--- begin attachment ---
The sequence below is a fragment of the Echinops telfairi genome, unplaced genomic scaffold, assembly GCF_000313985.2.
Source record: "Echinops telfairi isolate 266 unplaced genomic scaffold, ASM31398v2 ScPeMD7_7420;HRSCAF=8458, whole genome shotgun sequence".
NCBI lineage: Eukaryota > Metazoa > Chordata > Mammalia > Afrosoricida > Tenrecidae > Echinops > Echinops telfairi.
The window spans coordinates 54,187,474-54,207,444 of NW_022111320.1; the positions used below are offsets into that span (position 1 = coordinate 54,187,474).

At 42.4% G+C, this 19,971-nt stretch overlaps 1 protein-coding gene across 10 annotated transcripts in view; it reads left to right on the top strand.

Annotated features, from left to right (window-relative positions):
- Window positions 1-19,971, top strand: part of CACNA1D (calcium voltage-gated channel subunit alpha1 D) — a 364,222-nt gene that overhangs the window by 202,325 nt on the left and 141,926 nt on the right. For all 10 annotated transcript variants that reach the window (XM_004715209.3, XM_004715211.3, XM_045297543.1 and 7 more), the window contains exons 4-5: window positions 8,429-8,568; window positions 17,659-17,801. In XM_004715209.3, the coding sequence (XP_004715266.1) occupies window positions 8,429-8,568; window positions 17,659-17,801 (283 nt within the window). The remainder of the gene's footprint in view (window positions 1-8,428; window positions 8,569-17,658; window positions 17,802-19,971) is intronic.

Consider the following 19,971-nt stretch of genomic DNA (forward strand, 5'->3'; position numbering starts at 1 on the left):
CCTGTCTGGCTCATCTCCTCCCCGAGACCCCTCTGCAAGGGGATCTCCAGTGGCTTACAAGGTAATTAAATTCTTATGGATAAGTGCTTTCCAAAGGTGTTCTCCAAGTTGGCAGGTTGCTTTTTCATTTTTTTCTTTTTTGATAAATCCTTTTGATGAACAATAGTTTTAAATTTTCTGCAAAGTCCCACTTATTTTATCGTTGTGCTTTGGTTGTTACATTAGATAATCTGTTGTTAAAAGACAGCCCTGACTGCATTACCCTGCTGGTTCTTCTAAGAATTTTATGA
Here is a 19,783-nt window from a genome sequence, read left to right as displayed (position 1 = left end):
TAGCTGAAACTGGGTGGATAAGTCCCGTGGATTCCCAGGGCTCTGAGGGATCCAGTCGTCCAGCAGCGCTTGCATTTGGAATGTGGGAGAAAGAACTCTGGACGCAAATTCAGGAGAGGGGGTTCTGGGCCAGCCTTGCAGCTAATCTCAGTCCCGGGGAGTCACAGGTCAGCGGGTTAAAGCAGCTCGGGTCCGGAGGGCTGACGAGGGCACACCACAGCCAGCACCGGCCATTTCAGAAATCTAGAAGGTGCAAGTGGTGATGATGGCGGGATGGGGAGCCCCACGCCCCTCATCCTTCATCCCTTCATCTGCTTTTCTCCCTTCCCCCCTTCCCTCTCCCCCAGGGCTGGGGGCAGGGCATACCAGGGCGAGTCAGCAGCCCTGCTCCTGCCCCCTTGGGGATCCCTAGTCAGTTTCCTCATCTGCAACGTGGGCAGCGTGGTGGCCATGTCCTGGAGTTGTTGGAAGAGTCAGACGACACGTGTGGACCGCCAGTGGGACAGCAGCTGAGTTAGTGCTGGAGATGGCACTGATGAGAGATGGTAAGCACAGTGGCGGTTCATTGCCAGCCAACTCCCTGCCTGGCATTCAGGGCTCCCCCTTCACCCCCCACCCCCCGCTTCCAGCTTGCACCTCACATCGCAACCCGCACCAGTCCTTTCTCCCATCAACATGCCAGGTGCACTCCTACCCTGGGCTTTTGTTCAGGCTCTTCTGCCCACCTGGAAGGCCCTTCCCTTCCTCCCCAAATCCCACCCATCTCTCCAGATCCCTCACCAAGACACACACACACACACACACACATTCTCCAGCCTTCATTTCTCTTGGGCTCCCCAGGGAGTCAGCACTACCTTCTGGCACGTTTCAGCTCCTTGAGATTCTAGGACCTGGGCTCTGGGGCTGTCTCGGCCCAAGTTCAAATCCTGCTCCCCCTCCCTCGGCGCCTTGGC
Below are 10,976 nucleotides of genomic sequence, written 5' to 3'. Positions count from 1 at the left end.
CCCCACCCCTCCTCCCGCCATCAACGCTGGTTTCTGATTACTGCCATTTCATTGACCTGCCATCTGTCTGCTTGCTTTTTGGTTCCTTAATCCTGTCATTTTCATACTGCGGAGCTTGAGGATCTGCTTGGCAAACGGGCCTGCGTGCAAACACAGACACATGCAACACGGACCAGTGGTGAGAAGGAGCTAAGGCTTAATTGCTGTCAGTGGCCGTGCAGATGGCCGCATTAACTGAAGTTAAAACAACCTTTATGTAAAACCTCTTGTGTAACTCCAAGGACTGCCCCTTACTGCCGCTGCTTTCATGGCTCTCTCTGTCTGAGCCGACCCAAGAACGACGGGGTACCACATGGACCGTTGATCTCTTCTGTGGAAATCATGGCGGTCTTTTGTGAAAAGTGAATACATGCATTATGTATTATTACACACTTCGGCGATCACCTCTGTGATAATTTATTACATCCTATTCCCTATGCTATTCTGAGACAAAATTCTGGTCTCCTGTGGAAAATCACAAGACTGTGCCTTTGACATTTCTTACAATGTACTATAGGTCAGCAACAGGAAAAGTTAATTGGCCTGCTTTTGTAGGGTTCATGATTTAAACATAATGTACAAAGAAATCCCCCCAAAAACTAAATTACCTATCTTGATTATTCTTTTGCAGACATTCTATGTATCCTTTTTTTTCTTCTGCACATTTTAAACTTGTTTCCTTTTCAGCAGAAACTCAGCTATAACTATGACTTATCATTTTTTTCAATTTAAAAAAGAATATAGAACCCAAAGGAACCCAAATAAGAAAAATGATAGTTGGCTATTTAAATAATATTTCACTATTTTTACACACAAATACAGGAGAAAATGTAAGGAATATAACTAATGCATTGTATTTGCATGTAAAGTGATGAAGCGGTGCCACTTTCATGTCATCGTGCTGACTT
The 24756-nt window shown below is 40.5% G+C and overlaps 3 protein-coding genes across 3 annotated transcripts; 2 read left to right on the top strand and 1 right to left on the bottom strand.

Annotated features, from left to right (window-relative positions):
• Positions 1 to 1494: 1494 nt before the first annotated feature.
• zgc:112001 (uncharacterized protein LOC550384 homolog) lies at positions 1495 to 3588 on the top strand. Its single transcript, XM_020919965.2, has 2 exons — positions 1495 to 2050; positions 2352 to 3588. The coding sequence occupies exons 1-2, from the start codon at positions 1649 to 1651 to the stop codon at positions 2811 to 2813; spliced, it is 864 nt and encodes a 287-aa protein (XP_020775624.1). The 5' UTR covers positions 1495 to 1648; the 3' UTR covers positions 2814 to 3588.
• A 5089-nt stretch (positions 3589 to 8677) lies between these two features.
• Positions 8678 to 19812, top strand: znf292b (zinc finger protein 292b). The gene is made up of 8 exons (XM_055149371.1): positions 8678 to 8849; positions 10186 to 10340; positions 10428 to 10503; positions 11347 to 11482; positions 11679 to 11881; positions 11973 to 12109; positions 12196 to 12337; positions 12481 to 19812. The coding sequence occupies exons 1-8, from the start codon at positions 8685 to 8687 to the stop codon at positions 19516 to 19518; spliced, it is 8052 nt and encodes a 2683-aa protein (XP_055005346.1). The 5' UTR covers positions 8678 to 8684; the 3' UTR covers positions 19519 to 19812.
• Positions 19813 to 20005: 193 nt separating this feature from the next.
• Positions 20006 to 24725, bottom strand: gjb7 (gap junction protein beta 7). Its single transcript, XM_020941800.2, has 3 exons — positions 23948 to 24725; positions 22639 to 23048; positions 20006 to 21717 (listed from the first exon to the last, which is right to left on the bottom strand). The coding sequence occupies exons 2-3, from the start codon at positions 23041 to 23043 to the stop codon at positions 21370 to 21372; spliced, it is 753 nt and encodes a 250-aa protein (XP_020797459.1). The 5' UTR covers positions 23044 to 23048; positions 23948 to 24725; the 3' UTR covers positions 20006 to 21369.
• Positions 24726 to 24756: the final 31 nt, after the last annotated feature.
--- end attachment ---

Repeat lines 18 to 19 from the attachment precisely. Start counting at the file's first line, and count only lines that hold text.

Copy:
• A 5089-nt stretch (positions 3589 to 8677) lies between these two features.
• Positions 8678 to 19812, top strand: znf292b (zinc finger protein 292b). The gene is made up of 8 exons (XM_055149371.1): positions 8678 to 8849; positions 10186 to 10340; positions 10428 to 10503; positions 11347 to 11482; positions 11679 to 11881; positions 11973 to 12109; positions 12196 to 12337; positions 12481 to 19812. The coding sequence occupies exons 1-8, from the start codon at positions 8685 to 8687 to the stop codon at positions 19516 to 19518; spliced, it is 8052 nt and encodes a 2683-aa protein (XP_055005346.1). The 5' UTR covers positions 8678 to 8684; the 3' UTR covers positions 19519 to 19812.